Trump is ‘the most anti-nature President in U.S. history’—report

Bears Ears National Monument

Flickr / Bureau of Land Management

Teddy Roosevelt must be turning in his grave: apparently, making America great again means undoing years of protections for public lands.

A new report from the Center for American Progress highlights just how much Trump has undermined conservation efforts. He’s removed or is attempting to remove protections from 35 million acres of public land.

To put that in perspective, that’s an area the size of Florida. It’s like if Trump eliminated a National Park 15 times the size of Yellowstone.

Trump is the worst president for America’s public lands

Center for American Progress

This attack on public lands is truly unprecedented. As the Center for American Progress puts it, “President Trump is the only president in U.S. history to have removed more public lands than he protected.” That why they call him “the most anti-nature president in U.S. history.”

This isn’t partisan politics

Trump’s actions are at odds with previous Republican presidents. Even George W. Bush placed protections on almost 4 million acres of land while he was president. H.W. Bush and Reagan conserved far more, at 17.8 million and 12.5 million acres, respectively.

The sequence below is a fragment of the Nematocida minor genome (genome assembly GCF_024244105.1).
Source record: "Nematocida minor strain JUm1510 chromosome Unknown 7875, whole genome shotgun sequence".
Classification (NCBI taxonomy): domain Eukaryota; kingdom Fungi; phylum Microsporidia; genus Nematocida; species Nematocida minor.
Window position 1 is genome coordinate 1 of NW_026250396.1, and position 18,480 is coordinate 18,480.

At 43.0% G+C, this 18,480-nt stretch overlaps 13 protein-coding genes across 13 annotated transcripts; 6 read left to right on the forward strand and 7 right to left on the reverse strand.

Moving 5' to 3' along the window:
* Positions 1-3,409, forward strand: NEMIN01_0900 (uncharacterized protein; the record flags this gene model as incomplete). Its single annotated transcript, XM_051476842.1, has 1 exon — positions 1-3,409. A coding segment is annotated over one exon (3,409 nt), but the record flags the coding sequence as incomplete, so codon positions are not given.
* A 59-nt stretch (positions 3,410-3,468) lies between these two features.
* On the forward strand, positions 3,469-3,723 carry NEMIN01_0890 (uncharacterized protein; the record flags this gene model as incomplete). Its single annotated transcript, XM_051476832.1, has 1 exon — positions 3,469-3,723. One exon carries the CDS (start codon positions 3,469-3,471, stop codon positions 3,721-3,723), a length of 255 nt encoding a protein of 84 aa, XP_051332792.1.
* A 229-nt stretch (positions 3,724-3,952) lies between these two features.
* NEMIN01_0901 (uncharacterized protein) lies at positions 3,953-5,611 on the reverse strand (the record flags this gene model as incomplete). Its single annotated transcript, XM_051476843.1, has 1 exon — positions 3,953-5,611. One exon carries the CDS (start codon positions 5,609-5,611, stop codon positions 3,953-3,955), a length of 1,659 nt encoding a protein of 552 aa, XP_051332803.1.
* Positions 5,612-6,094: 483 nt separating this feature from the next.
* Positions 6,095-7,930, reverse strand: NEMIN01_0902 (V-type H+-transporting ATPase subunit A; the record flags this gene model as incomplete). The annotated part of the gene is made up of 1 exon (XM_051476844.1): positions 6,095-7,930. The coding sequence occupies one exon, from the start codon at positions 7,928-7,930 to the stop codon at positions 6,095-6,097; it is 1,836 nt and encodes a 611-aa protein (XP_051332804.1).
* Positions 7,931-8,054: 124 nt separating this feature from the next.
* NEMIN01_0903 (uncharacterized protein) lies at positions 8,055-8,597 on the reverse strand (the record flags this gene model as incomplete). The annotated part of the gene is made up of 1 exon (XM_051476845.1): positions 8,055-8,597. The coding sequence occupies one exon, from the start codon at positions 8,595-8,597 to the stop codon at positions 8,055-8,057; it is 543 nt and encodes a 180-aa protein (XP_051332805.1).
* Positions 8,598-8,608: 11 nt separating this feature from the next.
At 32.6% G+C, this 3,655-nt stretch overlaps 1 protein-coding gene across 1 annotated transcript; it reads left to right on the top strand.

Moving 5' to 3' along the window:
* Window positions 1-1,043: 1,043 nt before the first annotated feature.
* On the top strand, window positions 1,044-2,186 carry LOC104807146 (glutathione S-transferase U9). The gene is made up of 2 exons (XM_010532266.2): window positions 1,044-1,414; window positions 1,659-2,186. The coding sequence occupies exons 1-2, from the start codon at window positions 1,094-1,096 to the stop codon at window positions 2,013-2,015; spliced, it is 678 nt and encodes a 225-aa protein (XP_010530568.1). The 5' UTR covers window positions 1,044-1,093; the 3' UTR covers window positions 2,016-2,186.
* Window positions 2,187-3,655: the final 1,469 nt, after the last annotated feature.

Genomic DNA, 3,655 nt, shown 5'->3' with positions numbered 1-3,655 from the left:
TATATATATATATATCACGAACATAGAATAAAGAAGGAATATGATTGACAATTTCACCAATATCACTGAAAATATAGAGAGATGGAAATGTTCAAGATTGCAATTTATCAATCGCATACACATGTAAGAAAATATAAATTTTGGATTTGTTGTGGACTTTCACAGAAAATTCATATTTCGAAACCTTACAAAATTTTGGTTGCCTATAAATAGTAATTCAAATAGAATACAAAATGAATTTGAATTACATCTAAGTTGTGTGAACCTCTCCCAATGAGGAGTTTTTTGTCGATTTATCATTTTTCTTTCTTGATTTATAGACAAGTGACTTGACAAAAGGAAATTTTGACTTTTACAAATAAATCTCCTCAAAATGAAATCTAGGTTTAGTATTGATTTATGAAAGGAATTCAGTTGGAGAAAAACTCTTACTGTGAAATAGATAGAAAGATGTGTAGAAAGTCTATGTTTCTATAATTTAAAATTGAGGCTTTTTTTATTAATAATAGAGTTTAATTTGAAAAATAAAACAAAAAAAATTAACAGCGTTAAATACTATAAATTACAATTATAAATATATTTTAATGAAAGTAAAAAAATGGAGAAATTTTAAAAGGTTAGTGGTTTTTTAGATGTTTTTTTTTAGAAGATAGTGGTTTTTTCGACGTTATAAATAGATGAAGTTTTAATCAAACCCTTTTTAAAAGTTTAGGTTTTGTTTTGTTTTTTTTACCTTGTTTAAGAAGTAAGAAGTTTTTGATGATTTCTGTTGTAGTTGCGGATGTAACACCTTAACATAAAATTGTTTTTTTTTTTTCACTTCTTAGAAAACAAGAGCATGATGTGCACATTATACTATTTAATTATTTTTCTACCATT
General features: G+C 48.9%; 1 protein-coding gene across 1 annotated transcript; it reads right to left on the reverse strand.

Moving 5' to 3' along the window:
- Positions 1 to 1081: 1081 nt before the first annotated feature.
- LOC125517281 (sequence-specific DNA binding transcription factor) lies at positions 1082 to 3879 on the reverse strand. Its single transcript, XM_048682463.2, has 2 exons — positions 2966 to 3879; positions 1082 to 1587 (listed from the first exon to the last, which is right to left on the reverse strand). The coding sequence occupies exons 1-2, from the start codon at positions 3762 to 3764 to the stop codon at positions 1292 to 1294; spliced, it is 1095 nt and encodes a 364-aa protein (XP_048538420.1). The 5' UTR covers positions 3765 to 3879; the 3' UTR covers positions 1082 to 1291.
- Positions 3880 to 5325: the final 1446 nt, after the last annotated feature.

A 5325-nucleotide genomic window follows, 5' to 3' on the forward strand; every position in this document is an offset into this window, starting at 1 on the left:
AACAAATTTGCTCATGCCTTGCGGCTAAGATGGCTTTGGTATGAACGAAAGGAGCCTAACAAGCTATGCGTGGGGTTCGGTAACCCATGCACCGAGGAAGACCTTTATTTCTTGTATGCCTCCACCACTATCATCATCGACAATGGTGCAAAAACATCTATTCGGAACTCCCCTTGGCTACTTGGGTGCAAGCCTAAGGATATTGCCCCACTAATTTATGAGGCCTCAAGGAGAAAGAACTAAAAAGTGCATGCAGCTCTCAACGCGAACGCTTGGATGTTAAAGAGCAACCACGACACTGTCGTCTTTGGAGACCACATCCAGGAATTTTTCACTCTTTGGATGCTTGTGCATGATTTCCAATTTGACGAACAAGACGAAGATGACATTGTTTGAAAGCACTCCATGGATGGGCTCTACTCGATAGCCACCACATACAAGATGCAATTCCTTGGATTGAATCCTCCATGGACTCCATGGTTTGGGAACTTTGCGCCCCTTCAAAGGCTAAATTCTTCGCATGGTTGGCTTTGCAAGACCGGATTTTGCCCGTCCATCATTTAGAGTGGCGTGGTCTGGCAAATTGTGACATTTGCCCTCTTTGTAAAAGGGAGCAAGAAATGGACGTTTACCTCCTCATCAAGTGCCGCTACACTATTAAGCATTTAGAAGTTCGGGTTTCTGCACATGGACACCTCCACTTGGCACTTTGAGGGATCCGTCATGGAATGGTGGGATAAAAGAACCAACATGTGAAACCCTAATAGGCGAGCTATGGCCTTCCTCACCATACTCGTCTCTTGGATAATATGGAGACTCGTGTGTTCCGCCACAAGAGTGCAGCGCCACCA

Of course, those numbers are tiny compared to Obama’s 548 million acres. But the point still stands that what Trump has done isn’t business as usual. It’s his own, unique brand of pandering to gas and oil companies—and make no mistake, that’s exactly what he’s doing.

From protected lands to a polluter’s playground

Trump has targeted lands in 12 states, but Alaska has been one of the most impacted. Opening the Arctic National Wildlife Refuge to oil and gas drilling is one of Trump’s primary goals. He’s also trying to undo an Obama-era prohibition on development in half of the National Petroleum Reserve-Alaska.

Other impacted states include Minnesota, where a metal company owned by Ivanka Trump’s landlord has long been trying to mine around the Boundary Waters Canoe Area Wilderness. Utah and Montana both had multiple sites stripped of their protections.

In the colonized U.S., exploiting land is par for the course

It’s worth noting that Indigenous peoples are often the ones most affected when lands are opened up for resource extraction.

Much of the Arctic National Wildlife Refuge is located on the homelands of the Gwich’in people. Drilling on the Refuge would endanger the caribou that have been an integral part of the Gwich’in’s culture and survival for millennia.

Thousands of miles away, the Tohono O’odham have long performed religious ceremonies in the land that currently makes up the Organ Pipe Cactus National Monument. But Trump removed protections from that area to build his border wall.

And then there’s Bears Ears National Monument in Utah, which Trump reduced by about 85%. Over a dozen Indigenous nations, including the Jicarilla Apache, the Hopi, and the Navajo have connections to that area. Several tribes are currently fighting in the courts to save Bears Ears.

While the judicial system could reverse some of Trump’s decisions, it’s unlikely that all 35 million acres will be saved. We can only hope that Trump’s successor will be able to replace those protections before the mining and drilling companies can do too much harm.

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